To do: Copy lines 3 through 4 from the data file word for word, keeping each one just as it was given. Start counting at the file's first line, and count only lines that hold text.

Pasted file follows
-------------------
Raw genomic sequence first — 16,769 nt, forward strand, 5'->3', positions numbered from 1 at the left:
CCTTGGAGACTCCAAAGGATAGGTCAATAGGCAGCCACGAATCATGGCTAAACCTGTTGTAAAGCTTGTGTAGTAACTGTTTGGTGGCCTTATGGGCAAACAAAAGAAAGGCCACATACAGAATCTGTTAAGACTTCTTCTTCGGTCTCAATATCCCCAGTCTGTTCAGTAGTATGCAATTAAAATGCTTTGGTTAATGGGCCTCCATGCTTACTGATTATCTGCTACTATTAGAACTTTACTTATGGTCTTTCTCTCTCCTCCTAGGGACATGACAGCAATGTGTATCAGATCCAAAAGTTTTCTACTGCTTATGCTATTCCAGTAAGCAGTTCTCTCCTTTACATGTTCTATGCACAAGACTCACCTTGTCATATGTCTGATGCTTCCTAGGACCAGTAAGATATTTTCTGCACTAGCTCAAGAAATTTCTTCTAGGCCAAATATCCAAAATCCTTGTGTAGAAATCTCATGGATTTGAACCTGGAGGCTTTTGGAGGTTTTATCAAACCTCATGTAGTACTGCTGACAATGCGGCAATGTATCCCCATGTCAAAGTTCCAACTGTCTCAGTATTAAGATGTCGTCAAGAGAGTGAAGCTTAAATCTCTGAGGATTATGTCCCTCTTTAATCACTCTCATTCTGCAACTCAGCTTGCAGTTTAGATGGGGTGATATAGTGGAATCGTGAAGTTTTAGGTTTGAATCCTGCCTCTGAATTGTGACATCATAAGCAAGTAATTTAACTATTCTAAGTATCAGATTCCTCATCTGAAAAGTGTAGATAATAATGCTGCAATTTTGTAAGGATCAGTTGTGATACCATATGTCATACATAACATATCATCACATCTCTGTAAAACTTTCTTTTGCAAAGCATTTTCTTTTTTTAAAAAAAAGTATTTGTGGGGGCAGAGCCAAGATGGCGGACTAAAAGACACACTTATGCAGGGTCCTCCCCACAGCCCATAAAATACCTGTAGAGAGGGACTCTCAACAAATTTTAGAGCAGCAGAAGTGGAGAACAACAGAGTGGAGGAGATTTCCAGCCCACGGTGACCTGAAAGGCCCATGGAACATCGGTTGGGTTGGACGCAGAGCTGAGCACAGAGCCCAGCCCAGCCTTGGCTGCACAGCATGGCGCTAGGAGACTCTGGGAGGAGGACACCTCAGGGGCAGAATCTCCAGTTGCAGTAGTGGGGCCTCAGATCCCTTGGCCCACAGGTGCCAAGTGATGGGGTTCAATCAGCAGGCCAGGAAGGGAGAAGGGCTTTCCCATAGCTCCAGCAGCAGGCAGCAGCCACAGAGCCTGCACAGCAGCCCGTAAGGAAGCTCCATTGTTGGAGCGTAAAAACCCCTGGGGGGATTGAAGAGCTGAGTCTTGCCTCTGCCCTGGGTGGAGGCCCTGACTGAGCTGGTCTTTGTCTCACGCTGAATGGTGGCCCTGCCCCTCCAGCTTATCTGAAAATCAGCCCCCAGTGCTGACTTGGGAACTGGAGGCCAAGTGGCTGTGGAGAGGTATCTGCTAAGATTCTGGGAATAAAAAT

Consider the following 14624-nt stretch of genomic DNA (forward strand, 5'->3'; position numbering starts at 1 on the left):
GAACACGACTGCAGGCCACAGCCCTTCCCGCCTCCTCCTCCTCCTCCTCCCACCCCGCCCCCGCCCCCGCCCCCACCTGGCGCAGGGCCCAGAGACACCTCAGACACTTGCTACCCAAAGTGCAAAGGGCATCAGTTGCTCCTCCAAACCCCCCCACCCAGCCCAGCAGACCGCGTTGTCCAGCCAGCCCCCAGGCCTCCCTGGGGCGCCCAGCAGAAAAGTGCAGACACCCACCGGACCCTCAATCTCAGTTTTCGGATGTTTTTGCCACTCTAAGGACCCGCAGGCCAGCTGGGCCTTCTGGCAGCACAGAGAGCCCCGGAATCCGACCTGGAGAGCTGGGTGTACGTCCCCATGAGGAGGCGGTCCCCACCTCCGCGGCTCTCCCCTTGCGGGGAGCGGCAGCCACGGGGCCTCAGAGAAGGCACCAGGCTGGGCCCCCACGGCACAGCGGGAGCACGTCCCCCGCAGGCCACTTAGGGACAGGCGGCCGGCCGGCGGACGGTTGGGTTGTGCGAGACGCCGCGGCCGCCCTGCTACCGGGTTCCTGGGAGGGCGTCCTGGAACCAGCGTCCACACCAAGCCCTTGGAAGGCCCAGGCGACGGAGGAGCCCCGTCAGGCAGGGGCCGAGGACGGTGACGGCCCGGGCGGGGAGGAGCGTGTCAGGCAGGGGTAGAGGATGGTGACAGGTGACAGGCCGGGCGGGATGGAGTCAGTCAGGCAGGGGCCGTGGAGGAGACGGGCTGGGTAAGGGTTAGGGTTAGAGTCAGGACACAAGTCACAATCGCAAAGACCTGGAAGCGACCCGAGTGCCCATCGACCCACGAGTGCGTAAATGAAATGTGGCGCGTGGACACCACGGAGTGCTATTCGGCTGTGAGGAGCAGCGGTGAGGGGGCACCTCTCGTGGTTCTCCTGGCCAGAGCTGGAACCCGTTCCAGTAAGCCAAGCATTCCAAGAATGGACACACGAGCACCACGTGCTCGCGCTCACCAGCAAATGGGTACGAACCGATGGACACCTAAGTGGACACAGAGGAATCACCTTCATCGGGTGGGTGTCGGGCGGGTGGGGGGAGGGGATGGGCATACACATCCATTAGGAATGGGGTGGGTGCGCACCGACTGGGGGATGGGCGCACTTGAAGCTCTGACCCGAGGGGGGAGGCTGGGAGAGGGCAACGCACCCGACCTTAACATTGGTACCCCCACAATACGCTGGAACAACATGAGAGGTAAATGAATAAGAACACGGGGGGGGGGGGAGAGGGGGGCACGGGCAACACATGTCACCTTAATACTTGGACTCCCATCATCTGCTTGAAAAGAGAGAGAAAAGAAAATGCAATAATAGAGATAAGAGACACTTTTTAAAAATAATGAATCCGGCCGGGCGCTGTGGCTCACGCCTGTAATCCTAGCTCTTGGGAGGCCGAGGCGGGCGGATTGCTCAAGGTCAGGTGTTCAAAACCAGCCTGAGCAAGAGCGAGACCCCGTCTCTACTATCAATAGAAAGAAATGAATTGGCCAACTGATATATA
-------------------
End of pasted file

Consider the following 14624-nt stretch of genomic DNA (forward strand, 5'->3'; position numbering starts at 1 on the left):
GAACACGACTGCAGGCCACAGCCCTTCCCGCCTCCTCCTCCTCCTCCTCCCACCCCGCCCCCGCCCCCGCCCCCACCTGGCGCAGGGCCCAGAGACACCTCAGACACTTGCTACCCAAAGTGCAAAGGGCATCAGTTGCTCCTCCAAACCCCCCCACCCAGCCCAGCAGACCGCGTTGTCCAGCCAGCCCCCAGGCCTCCCTGGGGCGCCCAGCAGAAAAGTGCAGACACCCACCGGACCCTCAATCTCAGTTTTCGGATGTTTTTGCCACTCTAAGGACCCGCAGGCCAGCTGGGCCTTCTGGCAGCACAGAGAGCCCCGGAATCCGACCTGGAGAGCTGGGTGTACGTCCCCATGAGGAGGCGGTCCCCACCTCCGCGGCTCTCCCCTTGCGGGGAGCGGCAGCCACGGGGCCTCAGAGAAGGCACCAGGCTGGGCCCCCACGGCACAGCGGGAGCACGTCCCCCGCAGGCCACTTAGGGACAGGCGGCCGGCCGGCGGACGGTTGGGTTGTGCGAGACGCCGCGGCCGCCCTGCTACCGGGTTCCTGGGAGGGCGTCCTGGAACCAGCGTCCACACCAAGCCCTTGGAAGGCCCAGGCGACGGAGGAGCCCCGTCAGGCAGGGGCCGAGGACGGTGACGGCCCGGGCGGGGAGGAGCGTGTCAGGCAGGGGTAGAGGATGGTGACAGGTGACAGGCCGGGCGGGATGGAGTCAGTCAGGCAGGGGCCGTGGAGGAGACGGGCTGGGTAAGGGTTAGGGTTAGAGTCAGGACACAAGTCACAATCGCAAAGACCTGGAAGCGACCCGAGTGCCCATCGACCCACGAGTGCGTAAATGAAATGTGGCGCGTGGACACCACGGAGTGCTATTCGGCTGTGAGGAGCAGCGGTGAGGGGGCACCTCTCGTGGTTCTCCTGGCCAGAGCTGGAACCCGTTCCAGTAAGCCAAGCATTCCAAGAATGGACACACGAGCACCACGTGCTCGCGCTCACCAGCAAATGGGTACGAACCGATGGACACCTAAGTGGACACAGAGGAATCACCTTCATCGGGTGGGTGTCGGGCGGGTGGGGGGAGGGGATGGGCATACACATCCATTAGGAATGGGGTGGGTGCGCACCGACTGGGGGATGGGCGCACTTGAAGCTCTGACCCGAGGGGGGAGGCTGGGAGAGGGCAACGCACCCGACCTTAACATTGGTACCCCCACAATACGCTGGAACAACATGAGAGGTAAATGAATAAGAACACGGGGGGGGGGGGAGAGGGGGGCACGGGCAACACATGTCACCTTAATACTTGGACTCCCATCATCTGCTTGAAAAGAGAGAGAAAAGAAAATGCAATAATAGAGATAAGAGACACTTTTTAAAAATAATGAATCCGGCCGGGCGCTGTGGCTCACGCCTGTAATCCTAGCTCTTGGGAGGCCGAGGCGGGCGGATTGCTCAAGGTCAGGTGTTCAAAACCAGCCTGAGCAAGAGCGAGACCCCGTCTCTACTATCAATAGAAAGAAATGAATTGGCCAACTGATATATA